Give me credit for living here, okay? I’m special and need to be recognized as such. Just ignore those other eight million people around me.


  1. Ash says:

    Oh my god the Facebook thing happens to me all the time. People post their super-fun photos of NY on Facebook and I’m like, “Ok, why am I friends with you on FB when you can’t even be bothered to look me up when you’re here?”, then I realize I rarely actually meet up with the people who will look me up. Oops.

    I also hate the people who used to judge me for living in Queens. I want to be like, “Yeah, why don’t you come here and live in a shoebox and try to cook like I do?” Although I guess I was totally asking to be judged when I moved to Queens.

  2. Cassie says:

    This isn’t bitter at all. And I don’t find this making you sound like a jerk either. When you live somewhere and see the same things it becomes life and to stop and point things out becomes mundane. I mean, imagine if you lived in the Bahamas or something. People all like, “Sand! SUN! SURFING!” and you’d be all, “Me, right here. On the sand, in the sun, surfing.”

    Totally get it.

  3. Kelly Powell says:

    Well, people think I ride to work in a pirogue and have an alligator for a dog, so, you know.

    I get it, in a way. When I lived in New Orleans, it used to irritate me SO BADLY to see tourists puking up yard-long Hurricanes against the side of a building in the French Quarter at 8:00 in the morning while I was fighting traffic, trying to get to work.

    In another lifetime, I would like to live in New York with Harper and The Guy so we could slowly starve to death like actors’ families are supposed to do, and I imagine that you and I would have lunch at Shake Shack at least once a week.

  4. Welf says:

    What about a third group of people who are totally indifferent about NYC and would be fine if they went their entire life without ever making it there, but will probably be dragged there because of their husband who LOVES NYC? Because that’s me. The stuff you talk about sounds great, but not for me. I love having a house where I can have my 4 cats with no one complaining about it, cars for throwing all my theatre stuff and groceries into, and walking down the streets without bumping into people. I imagine with my fear of large crowds to where I am physically ill, I’m not sure I would enjoy a visit. To each their own. :)

    PS I know Lin always tries to get with people when he visits NYC but if he doesn’t ask you, it’s probably because he’s there for such a brief time.

  5. Kim says:

    “…and have brought special clothes that they think will help them fit in here.” Dead. Amazing. 100% accurate and always hilarious.

    I don’t get the thing about the pictures/meetups you weren’t invited to, though. Every single person I barely know who comes to the city immediately hits me up not only to meet up but to STAY WITH ME and then they get all bent out of shape that I don’t have a guest room or even a couch and start asking me if I’m “tired” and “how long can you live like this though?” (excuse me, my apartment is awesome) and this is why I keep my Facebook friend count under 200.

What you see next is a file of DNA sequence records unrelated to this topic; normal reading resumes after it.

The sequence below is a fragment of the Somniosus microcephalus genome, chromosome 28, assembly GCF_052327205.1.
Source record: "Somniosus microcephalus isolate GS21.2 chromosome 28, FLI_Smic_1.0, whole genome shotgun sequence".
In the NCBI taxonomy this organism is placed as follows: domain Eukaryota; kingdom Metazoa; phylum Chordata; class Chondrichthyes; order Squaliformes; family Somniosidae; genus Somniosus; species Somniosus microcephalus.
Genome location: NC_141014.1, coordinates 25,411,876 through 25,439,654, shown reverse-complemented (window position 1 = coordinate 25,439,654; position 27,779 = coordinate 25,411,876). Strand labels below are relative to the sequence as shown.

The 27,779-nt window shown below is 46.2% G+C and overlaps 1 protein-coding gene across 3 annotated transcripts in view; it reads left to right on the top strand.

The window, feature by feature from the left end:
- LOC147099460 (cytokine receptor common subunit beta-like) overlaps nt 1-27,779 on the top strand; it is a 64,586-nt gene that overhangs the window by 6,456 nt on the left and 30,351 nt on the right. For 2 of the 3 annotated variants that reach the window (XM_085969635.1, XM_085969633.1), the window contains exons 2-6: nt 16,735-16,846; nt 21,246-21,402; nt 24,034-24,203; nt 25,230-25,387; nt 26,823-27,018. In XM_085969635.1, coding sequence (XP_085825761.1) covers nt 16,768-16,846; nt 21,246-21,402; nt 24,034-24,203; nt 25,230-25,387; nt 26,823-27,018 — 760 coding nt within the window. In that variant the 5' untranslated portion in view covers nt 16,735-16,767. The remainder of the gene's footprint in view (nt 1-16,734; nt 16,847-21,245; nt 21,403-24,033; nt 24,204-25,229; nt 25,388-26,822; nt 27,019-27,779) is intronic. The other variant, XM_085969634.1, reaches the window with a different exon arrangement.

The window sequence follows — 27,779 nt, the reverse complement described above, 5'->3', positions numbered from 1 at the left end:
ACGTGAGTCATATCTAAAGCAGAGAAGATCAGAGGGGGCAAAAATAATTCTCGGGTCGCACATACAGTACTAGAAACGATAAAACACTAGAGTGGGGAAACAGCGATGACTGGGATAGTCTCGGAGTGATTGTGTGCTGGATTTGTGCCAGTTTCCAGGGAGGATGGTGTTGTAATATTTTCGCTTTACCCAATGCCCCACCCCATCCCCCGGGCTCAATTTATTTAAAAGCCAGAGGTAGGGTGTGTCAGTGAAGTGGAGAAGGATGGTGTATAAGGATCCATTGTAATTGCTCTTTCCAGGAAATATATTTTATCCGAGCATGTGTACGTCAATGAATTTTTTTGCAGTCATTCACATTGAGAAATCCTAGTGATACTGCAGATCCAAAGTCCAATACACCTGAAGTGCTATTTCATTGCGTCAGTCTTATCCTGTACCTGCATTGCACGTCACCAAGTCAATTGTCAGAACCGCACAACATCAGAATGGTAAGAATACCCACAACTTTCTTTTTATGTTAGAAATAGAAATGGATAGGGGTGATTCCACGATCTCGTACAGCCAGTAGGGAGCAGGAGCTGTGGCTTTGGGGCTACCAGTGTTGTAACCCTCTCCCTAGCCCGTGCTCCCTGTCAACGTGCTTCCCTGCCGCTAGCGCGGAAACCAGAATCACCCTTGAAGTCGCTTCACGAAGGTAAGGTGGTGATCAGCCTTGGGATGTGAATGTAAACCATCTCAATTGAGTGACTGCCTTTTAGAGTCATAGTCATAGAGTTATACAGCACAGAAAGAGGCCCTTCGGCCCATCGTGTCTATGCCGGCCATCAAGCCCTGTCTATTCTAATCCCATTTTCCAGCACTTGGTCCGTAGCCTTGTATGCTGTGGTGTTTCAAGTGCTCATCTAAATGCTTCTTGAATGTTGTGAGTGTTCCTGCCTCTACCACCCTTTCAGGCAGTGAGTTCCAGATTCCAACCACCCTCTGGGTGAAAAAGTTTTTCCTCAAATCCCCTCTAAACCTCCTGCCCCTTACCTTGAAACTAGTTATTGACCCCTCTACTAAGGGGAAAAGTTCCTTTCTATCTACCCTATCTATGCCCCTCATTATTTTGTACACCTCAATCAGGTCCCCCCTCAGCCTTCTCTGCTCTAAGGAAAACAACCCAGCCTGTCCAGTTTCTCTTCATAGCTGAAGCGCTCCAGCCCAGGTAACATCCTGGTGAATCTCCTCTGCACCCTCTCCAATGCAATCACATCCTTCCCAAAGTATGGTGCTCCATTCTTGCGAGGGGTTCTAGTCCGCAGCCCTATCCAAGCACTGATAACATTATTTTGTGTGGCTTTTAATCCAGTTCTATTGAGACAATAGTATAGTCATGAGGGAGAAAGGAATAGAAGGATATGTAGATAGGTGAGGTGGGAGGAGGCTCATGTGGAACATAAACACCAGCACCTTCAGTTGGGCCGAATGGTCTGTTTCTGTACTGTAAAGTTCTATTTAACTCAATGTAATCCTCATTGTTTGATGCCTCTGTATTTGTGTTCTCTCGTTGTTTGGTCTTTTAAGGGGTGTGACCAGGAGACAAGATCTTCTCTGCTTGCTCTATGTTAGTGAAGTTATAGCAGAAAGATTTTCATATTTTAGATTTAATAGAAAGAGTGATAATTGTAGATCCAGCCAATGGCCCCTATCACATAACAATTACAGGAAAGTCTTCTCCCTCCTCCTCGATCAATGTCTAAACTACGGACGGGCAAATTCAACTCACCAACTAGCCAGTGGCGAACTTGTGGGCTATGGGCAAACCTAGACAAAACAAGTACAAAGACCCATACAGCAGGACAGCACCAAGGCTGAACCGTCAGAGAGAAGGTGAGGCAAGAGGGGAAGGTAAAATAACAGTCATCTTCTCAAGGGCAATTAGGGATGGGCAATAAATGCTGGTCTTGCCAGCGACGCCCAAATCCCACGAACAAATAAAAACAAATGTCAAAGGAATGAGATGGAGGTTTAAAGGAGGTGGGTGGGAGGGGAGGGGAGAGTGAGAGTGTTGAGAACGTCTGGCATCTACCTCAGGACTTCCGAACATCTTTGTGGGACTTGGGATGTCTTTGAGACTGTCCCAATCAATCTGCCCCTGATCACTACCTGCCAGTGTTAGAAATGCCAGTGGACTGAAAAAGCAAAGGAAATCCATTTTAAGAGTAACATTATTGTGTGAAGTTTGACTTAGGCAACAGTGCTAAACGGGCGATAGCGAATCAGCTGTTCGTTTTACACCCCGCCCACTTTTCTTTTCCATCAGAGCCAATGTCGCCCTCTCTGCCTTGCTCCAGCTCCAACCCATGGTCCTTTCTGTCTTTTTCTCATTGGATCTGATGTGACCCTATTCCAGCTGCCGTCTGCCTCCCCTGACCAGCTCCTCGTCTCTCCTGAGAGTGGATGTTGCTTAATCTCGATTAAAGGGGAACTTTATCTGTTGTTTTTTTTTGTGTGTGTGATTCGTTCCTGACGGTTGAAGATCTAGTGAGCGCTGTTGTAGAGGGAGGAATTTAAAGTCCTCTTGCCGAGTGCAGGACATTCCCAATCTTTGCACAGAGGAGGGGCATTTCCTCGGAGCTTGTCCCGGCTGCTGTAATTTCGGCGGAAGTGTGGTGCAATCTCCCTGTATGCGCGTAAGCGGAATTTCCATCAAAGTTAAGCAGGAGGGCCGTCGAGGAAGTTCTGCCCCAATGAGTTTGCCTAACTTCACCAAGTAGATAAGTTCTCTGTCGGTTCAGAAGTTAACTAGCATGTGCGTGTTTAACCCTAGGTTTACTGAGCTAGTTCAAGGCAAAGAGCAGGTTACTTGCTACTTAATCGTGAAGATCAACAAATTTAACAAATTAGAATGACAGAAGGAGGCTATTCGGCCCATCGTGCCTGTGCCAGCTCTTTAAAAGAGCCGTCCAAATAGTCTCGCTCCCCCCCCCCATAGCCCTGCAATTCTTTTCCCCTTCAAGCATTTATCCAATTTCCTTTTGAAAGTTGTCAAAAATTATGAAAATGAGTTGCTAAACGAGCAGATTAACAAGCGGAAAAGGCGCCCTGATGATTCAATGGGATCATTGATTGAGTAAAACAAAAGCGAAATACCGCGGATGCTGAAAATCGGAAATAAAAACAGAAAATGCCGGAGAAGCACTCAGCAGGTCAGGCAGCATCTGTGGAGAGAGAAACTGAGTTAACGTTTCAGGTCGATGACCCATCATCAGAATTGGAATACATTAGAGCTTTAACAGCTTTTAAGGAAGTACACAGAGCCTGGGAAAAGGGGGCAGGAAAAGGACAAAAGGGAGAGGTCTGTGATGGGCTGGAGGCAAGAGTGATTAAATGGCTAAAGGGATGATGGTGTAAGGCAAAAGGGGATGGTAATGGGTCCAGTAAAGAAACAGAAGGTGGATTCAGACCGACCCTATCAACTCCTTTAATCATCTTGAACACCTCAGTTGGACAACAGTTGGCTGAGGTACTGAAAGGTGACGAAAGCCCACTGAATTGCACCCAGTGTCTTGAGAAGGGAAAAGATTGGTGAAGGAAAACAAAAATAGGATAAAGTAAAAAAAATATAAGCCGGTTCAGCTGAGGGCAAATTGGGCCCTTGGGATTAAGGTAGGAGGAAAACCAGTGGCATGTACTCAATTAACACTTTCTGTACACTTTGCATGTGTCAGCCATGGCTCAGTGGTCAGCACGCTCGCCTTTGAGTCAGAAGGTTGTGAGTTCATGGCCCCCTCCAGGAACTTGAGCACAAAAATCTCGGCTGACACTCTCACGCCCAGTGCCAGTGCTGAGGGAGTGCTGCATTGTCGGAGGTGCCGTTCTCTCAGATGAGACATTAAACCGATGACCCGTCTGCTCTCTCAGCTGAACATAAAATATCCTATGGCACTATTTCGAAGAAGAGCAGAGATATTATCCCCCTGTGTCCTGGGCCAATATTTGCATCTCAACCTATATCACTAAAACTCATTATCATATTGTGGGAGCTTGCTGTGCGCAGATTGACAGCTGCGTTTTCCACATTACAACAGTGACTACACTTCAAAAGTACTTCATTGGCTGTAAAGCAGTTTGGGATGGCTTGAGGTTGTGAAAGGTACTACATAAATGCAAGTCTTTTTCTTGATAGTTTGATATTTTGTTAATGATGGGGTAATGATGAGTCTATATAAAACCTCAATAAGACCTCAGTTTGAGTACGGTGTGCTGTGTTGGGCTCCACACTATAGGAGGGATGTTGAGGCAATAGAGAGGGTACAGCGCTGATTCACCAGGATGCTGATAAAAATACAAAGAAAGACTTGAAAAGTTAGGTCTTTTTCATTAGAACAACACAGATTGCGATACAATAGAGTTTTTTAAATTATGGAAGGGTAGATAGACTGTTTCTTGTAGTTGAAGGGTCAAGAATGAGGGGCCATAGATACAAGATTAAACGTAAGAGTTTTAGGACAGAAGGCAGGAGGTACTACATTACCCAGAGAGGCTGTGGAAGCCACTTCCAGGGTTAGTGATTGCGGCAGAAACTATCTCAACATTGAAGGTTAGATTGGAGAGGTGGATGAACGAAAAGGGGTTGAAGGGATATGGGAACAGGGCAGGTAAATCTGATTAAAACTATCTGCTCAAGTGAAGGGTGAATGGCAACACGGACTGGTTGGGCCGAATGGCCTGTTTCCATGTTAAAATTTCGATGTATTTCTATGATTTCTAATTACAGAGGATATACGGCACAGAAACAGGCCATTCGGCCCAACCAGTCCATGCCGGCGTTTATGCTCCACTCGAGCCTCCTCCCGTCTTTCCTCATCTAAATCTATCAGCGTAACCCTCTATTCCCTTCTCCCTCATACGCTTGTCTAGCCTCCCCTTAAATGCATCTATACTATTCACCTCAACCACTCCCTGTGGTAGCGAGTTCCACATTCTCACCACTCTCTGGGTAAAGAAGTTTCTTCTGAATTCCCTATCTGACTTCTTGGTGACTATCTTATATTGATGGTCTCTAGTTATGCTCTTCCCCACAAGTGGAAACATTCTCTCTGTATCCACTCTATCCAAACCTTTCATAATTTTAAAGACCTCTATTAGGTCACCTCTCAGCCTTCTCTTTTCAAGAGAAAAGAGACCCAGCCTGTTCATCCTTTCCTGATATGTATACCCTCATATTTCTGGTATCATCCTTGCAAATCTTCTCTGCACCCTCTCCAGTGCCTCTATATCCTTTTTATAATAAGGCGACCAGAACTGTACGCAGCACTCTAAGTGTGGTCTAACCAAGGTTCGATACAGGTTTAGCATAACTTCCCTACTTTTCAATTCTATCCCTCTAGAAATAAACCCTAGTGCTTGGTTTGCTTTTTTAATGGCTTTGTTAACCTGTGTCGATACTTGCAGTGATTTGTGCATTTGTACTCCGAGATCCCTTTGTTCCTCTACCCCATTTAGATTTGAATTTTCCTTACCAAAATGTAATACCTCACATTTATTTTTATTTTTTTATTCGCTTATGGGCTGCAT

Also I wish I could afford SoulCycle like a celebrity, all my boyfriends work in finance (but don’t buy me SoulCycle classes) and I HATE MUSICALS.

    These posts always rile me up. You’re not a jerk, you’re just right.

  6. Jessica R. says:

    1. Ohio is NOT in the south.

    2. I definitely fall into that first camp of people, sorry.

    3. When I go back to NYC, I refuse to get on the plane unless I know that you’ll be there at the other end to show me what it’s really like to live there and take me to eat good, expensive food. I swear I will even gush about your amazing apartment. ;)

  7. Landlord says:

    Isn’t this basically the same no matter where you live?

    We romanticize things that we see and hear about, but have never experienced for ourselves. After a while, this feeling of needing to experience it grows and you end up with the first group of people, who get overly excited when they finally get a chance to. The problem is, the actual experience can never match what was in that person’s head, so they end up being surprised that it’s not actually all moonlight and roses.

    Take for example the Paris Syndrome, where some people (most notably Japanese) become depressed (and worse) when they realize that Paris isn’t exactly like the stuff from movies.

    The thing is, this doesn’t only apply to New York and Paris, it’s just the simple concept of romanticizing ideas and not always being level-headed about them. Same thing applies to someone who would want to get away from the city and live on a farm. I’m sure this idea of fresh air and simply manual labor sounds like an awesome experience, but you’re probably more aware of the annoyances that would make it a little less-than-awesome.

    Anyway, I can’t remember what the point of this response was, so I’ll just end it by saying that I’m totally going to take my picture in front of the Christmas tree next year, and post it all over my Facebook page.

  8. Kim says:

    I will say I am going to flip the hell out when you FINALLY come to the Cloisters and pretend to be a medieval princess with me. So many photos, all headed to Facebook.

    But tourists don’t know that exists, so it’s not SO bad, right?

  9. You would be SO annoyed with me if I visited NYC. My mouth would be hanging open the whole **** time.
    Pretty depressing, because when I was a kid I was convinced I’d have Tom Cruise’s ‘Vanilla Sky’ life. Only I’d be a world famous architect. And without the broken face and the being dead and cryogenically frozen part.